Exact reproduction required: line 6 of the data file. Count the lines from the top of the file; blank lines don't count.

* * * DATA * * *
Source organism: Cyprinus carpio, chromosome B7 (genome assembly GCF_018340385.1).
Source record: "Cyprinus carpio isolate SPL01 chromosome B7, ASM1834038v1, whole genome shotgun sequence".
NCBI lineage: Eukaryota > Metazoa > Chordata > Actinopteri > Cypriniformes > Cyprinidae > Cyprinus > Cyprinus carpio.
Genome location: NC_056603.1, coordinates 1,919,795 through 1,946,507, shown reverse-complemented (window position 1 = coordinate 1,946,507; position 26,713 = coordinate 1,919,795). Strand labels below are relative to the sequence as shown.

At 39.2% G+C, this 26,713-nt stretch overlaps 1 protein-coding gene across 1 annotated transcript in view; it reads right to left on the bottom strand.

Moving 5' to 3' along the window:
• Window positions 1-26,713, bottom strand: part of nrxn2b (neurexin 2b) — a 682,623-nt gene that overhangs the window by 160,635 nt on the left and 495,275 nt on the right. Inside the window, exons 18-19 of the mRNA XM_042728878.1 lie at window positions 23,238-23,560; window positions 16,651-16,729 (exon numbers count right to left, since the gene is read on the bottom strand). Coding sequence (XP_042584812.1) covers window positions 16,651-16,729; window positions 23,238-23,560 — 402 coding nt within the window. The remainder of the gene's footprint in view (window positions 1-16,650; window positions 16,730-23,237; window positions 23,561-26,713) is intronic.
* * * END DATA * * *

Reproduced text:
Moving 5' to 3' along the window: